By Natalia Zlachevsky – Mora Laiño
Translation: Julieta Wilhelm and Florencia Cresta
In an office on the 36th floor in Wall Street, Manhattan’s business center, an eight-meter carpet lays on the floor, handcrafted by Nelly, a woman from Santa Rosa, a remote area in the province of Santiago del Estero, Argentina.
In that area, a group of weaver and spinner women are part of the “Huarmi Sachamanta” (women from the mount) Association and their crafts are the main income of their families. Handcrafted carpets travel from the mount of Santiago del Estero to New York ‒ more than 7,000 kilometers.
As part of Engineering Without Borders’ work in the field, a survey of the textile manufacture process in which these women take part was carried out. Their products are completely handcrafted. Every carpet is a unique, handmade piece of work. From the sheep’s wool, which is selected and spun to form a hank, to the search of natural stains that come from the mount plantations, the water supply to do the washing, and the making of looms, which are kept in their homes and homemade, the modern ones, with wooden boards or trunks from local trees.
In Santiago del Estero, working in looms is associated with women’s or mother-and-daughter activities, although many men actually take part in different tasks, like the washing or the carpet handicraft. In many cases, the spinning and weaving become the main productive activity in the family.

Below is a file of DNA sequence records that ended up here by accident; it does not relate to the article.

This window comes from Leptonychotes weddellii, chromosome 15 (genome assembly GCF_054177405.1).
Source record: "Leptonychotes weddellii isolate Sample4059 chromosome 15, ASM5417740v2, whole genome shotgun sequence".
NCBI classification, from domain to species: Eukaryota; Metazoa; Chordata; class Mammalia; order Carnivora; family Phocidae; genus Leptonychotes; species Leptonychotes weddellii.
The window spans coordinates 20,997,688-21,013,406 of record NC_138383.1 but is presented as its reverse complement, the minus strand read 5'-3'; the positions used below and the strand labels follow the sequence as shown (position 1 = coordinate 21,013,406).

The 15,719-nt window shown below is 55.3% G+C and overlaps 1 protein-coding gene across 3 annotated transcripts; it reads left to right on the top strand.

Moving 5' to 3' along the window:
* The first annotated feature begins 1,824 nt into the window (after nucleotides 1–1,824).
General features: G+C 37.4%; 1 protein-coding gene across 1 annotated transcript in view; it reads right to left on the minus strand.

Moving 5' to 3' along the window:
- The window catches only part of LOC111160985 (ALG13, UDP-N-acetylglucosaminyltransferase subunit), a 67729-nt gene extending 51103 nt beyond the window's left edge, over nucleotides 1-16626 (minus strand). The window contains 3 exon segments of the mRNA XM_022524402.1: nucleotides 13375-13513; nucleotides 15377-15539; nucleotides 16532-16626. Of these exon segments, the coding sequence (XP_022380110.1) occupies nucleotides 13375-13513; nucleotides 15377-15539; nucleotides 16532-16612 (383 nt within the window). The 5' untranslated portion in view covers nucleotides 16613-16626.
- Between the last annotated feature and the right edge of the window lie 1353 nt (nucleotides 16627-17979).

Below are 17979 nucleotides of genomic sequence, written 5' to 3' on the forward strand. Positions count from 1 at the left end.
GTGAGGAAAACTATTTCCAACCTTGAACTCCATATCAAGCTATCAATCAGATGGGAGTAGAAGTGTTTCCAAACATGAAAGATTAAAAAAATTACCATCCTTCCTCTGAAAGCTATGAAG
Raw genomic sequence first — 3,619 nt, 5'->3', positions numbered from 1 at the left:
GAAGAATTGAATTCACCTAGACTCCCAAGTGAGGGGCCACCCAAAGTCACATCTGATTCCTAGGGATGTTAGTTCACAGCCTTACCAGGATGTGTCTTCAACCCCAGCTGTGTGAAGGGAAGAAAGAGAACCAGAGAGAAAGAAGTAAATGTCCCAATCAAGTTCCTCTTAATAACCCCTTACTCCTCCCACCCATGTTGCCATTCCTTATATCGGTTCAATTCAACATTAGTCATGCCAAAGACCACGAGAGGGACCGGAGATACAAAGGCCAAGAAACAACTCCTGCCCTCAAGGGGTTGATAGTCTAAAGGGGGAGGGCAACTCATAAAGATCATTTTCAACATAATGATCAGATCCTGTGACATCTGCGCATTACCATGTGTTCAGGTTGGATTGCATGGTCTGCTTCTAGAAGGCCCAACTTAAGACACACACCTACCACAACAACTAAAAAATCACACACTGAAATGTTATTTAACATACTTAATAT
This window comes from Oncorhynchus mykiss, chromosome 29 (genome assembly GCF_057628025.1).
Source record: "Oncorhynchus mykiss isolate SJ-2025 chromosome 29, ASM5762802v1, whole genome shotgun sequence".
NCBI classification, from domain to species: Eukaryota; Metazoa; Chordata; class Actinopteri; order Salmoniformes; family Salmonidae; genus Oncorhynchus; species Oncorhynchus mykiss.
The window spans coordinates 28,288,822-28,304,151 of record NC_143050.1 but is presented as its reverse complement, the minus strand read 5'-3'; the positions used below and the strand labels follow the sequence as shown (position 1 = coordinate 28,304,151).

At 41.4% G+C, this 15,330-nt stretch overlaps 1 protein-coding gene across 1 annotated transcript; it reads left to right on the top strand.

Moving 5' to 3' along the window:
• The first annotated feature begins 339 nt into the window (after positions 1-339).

At 15 years old, Nelly studied in a traditional arts and crafts school in a near rural area called Blanca Pozo. The training lasted years, it´s by no means an easy task to weave. Once the spinners, with the help of a spinning wheel, turn yarns into skeins, the knitters dye the wool and knit the carpets. For a number of years now, Nelly and other women are part of the Association, which at a time reached 50 women members from the area, among knitters and spinners. The “Huarmi Sachamanta” upholds a logic of community work, not only in sharing working materials and a wool bank; but also, in administrative issues.
The commercialization process of the end-product includes intermediaries, generally from Buenos Aires, who buy the carpets from Santiago del Estero women and are later sold in New York or other cities of the world, setting a new selling price.
Ethical trade is an alternative, supportive, transparent and collaborative commercialization system, based in equal treatment and fair financial retribution, taking into account the environment and being respectful of handcrafted work. Some of the conditions that should be included in this commercialization system are:
Label that includes the craft-person name to make their work known.
Price negotiation based on transparency.
Creation of opportunities and Access to financing for economically disadvantaged producers
Decent working conditions; elimination of child or forced labour.
Gender equality and freedom of association.
Respect for the environment.